McDaniel: I believe that it is likely that the RMB will trade internationally in the next 10 or 20 years. Potentially, to counteract negative public perception in the wake of recent political challenges, new leadership may be inclined to move quickly with policy reforms to demonstrate unity.
How big of a risk is China’s shadow banking sector to the stability of the banking sector?
McDaniel: There are funding activities in which banks are heavily involved for facilitating certain transactions, and so they assume direct and indirect exposures. Examples are entrusted loans, bank bill acceptances, trust products, and underground lending. We estimate the size of the non-bank credit market to be about 20 percent of total bank assets, which is significant, but not high.
The non-bank funding channel grew rapidly in 2010 and the first half of 2011, but has since slowed as the authorities have stepped up oversight of the sector. We estimate that the growth of this exposure slowed to 25 percent in 2011 from 45 percent in 2010.
Nonetheless, the slowdown in economic growth has caused more borrowers in the shadow banking sector to default, based on media reports, as these borrowers had leveraged themselves up excessively and had to pay interest rates much higher than those on bank loans. Some borrowers also have bank loans.
It is difficult to quantify the risk that China’s shadow banking sector poses to the stability of the banking sector due to the lack of disclosure. But based on Moody’s analysis, if problem loan ratios increase to high single digits from current level of around 1 percent, the capital adequacy of most banks would still be able to meet regulatory requirements. Our analysis shows that Chinese banks are well capitalized and have a good level of cushion.
However, should problem loans increase to more than 10 percent of total loans, most of our rated banks would need to raise significant amounts of capital to meet regulatory requirements.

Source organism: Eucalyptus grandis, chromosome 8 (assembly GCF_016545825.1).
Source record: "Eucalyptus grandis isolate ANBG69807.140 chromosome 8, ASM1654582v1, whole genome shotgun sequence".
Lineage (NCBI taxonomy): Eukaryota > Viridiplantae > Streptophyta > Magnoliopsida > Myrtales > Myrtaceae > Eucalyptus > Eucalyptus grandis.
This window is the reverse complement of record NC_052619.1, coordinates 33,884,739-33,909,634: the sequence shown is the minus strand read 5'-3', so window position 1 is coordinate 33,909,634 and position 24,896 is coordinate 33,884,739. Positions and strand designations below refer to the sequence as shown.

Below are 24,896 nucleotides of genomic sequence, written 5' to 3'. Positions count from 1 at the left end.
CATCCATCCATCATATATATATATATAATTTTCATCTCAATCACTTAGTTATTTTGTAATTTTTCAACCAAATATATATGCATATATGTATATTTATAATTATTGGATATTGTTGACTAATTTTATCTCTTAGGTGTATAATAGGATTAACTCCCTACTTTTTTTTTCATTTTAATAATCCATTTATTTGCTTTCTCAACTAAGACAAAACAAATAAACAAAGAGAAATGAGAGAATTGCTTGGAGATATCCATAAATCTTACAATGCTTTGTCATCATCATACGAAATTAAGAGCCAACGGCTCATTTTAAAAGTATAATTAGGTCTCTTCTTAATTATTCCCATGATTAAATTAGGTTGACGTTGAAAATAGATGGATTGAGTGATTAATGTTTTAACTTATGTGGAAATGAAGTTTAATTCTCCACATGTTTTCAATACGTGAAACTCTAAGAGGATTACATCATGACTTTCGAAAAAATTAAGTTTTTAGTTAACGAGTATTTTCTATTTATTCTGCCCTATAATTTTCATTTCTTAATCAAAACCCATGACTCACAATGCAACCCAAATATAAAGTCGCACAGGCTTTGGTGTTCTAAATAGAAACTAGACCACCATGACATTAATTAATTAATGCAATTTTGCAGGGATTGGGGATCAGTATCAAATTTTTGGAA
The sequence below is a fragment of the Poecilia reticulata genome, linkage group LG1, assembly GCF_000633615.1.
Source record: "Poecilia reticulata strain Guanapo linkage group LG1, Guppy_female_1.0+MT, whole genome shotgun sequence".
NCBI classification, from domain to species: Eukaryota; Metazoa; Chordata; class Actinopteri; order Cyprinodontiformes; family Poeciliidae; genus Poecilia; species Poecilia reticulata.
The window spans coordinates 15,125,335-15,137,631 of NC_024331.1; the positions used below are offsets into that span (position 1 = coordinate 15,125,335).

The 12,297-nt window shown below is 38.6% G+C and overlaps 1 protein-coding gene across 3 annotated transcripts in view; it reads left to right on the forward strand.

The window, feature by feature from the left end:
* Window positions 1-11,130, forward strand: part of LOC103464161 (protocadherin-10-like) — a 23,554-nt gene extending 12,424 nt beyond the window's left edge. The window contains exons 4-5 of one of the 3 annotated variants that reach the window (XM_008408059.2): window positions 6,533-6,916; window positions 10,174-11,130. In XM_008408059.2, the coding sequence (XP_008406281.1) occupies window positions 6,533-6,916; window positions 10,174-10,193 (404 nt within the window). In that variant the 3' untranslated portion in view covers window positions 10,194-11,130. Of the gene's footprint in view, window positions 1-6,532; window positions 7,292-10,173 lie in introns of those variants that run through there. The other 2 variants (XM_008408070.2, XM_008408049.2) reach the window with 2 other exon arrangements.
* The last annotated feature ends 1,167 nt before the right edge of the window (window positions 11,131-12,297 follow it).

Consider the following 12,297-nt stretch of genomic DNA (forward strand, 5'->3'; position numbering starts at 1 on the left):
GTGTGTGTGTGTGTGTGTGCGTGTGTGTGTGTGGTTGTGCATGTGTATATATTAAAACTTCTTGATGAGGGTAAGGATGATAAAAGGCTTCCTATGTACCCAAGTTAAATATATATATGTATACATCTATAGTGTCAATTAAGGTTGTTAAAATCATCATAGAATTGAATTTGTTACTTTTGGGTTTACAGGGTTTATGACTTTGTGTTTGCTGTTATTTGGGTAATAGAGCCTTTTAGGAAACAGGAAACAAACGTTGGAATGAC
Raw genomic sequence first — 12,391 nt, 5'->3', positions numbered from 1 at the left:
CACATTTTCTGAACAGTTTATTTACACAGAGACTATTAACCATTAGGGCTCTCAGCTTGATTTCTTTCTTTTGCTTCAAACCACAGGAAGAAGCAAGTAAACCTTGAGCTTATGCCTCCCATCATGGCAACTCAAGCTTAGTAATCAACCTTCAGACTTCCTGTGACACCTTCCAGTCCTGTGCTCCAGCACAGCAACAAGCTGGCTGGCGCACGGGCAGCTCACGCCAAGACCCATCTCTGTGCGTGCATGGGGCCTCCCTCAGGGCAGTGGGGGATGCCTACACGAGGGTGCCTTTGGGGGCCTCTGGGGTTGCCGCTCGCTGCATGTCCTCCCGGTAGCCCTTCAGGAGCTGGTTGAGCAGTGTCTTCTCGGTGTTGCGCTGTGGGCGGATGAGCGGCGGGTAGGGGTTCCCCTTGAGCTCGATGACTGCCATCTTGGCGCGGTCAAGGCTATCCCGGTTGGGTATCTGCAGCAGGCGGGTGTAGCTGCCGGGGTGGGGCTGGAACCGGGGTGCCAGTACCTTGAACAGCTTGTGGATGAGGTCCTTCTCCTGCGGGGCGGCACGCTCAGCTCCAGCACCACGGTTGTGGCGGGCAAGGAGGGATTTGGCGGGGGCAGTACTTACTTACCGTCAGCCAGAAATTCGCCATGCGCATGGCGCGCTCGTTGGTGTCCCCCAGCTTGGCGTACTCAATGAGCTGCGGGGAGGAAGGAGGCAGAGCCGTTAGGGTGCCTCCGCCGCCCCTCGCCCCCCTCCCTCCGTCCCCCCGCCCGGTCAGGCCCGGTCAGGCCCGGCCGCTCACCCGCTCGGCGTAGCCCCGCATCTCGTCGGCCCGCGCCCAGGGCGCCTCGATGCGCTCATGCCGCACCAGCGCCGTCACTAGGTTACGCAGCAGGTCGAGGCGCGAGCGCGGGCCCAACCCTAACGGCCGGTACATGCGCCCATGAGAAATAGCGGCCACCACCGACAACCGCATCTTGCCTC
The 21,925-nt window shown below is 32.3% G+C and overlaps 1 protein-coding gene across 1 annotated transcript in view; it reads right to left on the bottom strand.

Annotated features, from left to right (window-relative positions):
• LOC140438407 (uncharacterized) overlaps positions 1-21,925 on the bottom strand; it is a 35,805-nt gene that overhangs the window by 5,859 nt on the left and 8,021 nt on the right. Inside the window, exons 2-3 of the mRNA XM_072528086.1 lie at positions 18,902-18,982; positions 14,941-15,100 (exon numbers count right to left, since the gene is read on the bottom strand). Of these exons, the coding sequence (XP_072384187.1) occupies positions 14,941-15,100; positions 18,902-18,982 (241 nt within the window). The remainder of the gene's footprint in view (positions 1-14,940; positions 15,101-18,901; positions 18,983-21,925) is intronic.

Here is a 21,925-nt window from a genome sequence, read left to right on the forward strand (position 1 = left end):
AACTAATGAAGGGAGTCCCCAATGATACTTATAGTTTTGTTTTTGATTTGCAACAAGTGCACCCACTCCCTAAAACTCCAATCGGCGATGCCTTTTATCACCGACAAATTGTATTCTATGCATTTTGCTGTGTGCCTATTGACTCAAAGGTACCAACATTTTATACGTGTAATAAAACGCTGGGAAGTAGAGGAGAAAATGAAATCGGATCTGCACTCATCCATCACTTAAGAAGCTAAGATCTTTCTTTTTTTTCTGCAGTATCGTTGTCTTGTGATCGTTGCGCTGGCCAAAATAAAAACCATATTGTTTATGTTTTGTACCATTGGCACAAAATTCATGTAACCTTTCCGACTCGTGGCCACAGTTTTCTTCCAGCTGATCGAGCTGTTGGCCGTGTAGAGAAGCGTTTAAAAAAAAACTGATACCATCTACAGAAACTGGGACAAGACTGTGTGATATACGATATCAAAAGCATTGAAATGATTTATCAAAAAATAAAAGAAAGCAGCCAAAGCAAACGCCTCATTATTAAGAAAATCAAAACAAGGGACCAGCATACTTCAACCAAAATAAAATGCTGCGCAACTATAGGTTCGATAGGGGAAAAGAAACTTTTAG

What other important issues is Moody’s following in China?
McDaniel: Interest rate liberalization is very important for the further development of the domestic bond market and internationalization of the RMB. The PBOC released a report in February calling for significant capital account liberalization steps over the next three to five years. The governor of the PBOC, Zhou Xiaochuan, recently wrote in an article that conditions are “basically ripe” for interest rate liberalization.
We believe that interest rate liberalization will also enhance economic efficiency. China’s economy has become immensely more complex in the past three decades of rapid, double-digit growth. The economy needs price signals, rather than administrative and political decisions, to ensure a more market-based and efficient allocation of capital.
Interest rate liberalization is also a key precondition for the further development of a domestic bond market and internationalization of the RMB. With liberalized interest rates, China could develop a municipal bond market. As in the United States, it would enhance the sustainability of government finances, if a diversified investor base is developed and transparency is promoted. Ultimately, it would lead to greater fiscal discipline on the part of local governments.